Conflict lines between Russians and Latvians are particularly stark when media products touch upon Latvia’s traumatic 20th century history. A particularly emotional date in the calendar of the Russian-speaking population is 9 May, the day on which Russians commemorate Soviet victory in the Second World War. Every year, crowds of Russian speakers gather around the Soviet-built liberator statue (a memorial which actually pre-dates not only May 1945 but also the 1944 occupation of Latvia by Soviet forces). Many of those commemorating the event share Russia’s nationalist attitudes. Elvita described some of the many challenging issues she encounters year after year when covering the commemoration:

I have to carefully weigh every word and have to think hard about how to approach the coverage without offending anybody’s feelings. After all, some of the people who gather around the memorial might even have experienced those times. Then again, we mustn’t forget that Latvia was occupied by the Soviet Union, so for many 9 May triggers very traumatic memories. All this leaves public TV (and me as the senior editor) with the tricky task of doing justice to all these emotions. Along the way I might easily censor myself.

Commercial pressure

Self-censoring practices were most clearly manifest in interviews with journalists who work in the commercial sector. Areas that generate solid profits for local businessmen as well as benefits for politicians are particularly affected by such pressures (Šulmane, 2011). Dzintara, previously a television reporter at a private channel, told us about her experience when producing a programme about scandalously low sanitary standards in a large supermarket chain. Dzintara knew perfectly well that the chain was one of the channel’s main advertisers, but that did not hold her back. The management responded sharply and without delay. They first froze Dzintara’s and her colleagues’ salaries for a couple of weeks. Eventually, they shut down the programme. Dzintara was dismissed and, for a couple of years, was a persona non-grata on Latvia’s media job market.

Repressive measures of the sort Dzintara experienced are rare, partly because journalists do not often take such risks, but act in the spirit of adekvatnost’. Subsequently, owners do not usually feel they need to resort to active coercion and repression. Such attitudes perpetuate patrimonial relationships as laid out by Max Weber. Paula is the editor-in-chief of a specialist magazine in a highly lucrative business field. The board of trustees who sponsor the magazine have never intervened in her work. This has not been necessary, she said. Paula did not need an explanation of what we mean by adekvatnost’. She knows it inside out. For example, she would never write positively about her board members’ competitors. Her staff have internalised all of the major informal rules as well as she has, without ever having required any briefing. ‘Nobody needs to be told twice’, Paula said, summarising the unspoken codes of practice around self-regulation and self-censorship. Such informal rules were not unlike those observed by Tapsell (2012) in Indonesian where, similarly, journalists knew what to do and never had to be reprimanded (p. 240). In both contexts, self-censoring practices have been so routinised and internalised that they have long become a Selbstzwang, as Elias put it, something journalists no longer perceived as externally imposed.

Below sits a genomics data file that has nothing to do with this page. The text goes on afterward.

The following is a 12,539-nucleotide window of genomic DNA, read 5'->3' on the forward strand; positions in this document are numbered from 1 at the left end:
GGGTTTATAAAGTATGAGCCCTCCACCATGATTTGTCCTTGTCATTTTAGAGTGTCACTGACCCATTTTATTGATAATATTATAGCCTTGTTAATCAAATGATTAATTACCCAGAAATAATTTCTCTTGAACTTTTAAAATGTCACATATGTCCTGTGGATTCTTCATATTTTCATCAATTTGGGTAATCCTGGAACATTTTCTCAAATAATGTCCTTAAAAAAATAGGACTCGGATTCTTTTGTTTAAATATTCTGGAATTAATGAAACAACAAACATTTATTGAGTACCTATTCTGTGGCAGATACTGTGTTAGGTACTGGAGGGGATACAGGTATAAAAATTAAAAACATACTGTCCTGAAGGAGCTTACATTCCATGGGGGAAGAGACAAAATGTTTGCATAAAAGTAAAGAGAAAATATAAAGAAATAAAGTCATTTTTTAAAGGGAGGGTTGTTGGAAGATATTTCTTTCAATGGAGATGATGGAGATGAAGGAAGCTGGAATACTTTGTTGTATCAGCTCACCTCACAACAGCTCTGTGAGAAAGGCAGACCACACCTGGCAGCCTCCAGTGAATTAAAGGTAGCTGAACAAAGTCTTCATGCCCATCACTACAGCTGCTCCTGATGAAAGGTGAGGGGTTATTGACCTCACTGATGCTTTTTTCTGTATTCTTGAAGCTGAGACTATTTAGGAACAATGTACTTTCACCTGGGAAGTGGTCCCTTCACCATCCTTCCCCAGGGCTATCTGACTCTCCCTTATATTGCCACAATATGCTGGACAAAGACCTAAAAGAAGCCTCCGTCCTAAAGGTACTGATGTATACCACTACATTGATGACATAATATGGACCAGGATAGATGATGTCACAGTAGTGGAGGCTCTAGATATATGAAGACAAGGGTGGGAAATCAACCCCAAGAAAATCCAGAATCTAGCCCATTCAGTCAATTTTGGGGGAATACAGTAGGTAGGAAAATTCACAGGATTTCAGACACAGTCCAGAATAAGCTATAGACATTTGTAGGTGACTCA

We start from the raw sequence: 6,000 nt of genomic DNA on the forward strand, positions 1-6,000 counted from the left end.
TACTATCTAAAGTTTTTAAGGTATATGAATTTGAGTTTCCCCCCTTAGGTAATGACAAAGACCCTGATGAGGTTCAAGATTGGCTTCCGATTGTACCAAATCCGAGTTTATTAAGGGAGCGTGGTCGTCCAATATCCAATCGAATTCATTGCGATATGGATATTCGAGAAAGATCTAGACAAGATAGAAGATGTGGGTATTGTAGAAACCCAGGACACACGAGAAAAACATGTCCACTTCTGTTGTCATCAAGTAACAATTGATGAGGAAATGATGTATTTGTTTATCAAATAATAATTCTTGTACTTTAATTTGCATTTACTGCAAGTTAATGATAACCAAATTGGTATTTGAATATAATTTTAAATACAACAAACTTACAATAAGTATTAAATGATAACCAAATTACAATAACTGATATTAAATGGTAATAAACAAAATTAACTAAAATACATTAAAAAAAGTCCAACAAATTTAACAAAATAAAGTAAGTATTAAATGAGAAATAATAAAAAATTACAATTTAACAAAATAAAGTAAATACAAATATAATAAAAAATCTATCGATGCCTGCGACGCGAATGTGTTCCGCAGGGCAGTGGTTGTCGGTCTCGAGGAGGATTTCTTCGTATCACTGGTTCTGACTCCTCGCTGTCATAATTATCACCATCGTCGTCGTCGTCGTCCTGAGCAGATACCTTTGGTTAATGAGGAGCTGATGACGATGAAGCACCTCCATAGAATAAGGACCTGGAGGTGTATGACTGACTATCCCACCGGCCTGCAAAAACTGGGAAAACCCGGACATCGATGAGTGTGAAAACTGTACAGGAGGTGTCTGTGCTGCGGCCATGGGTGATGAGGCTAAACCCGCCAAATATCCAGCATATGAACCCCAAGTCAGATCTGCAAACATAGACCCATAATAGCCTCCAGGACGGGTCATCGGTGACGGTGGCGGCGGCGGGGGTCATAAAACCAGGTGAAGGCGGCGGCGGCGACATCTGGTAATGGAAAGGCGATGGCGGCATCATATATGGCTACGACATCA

Latvia’s business structure determines certain informal hierarchies. The country is in a key position to play an important and lucrative role in commercial transportation across the Baltic Sea and so the cargo business is high up in the hierarchy. Sofija, a journalist in her early 30s, told us: ‘You have to be very careful what you say about transit-related issues. Trade cargo is a huge market and all oligarchs have stakes in this business’. Sofija was brought up as a Latvian speaker. Her English is fluent, thanks to her school and university education. Given her youth, the Russian language has never played a role in her life, nor has learning it ever appealed to her. Towards the end of our interview, we mentioned how we initially became aware of adekvatnost’. Despite her very limited knowledge of Russian, Sofija got very excited when she heard the term. She instantly understood all the nuances of the word. More importantly, she could very much relate to it. This did not mean that she had ever used adekvatnost’ actively herself; rather, she felt that the term expressed so much of what she had experienced in her practice as a journalist, but what she never knew was what to call it.

Sofija then told us of her own experience with adekvatnost’. At the beginning of her career, she worked in a private media, a period in her life which she recalled as being both useful and painful (on the commercialisation of Latvian media, see, for example, Rožukalne, 2012). In a country as small as Latvia, a journalist must know which politician has stakes in what business, she explained, ‘With regards to them, you might make a mistake once, maybe twice, but after that never again’. After a dreadful experience when she was repeatedly intimidated so that she would refrain from reporting on a commercial scandal, Sofija left private media for a high-status job as presenter in public media. Although her work life became less frightening, she said that adekvatnost’– ‘knowing the rules of the game’ – had helped her ever since to avoid trouble, starting with such matters as libel cases. As if she had acquired the most suitable habitus in a Bourdieusian sense, she knows perfectly well how to choose her topics pragmatically, what to say and what to discuss. The most important thing, she said, is to not become too confident and get carried away with, for example, the temptation to experiment. Never take risks when inviting guests; make sure they are ‘appropriate’ and ‘reasonable’ [adekvatnyi]. Sofija is professional [adekvatnyi] enough herself to be able to fully rely on her ‘gut feeling’.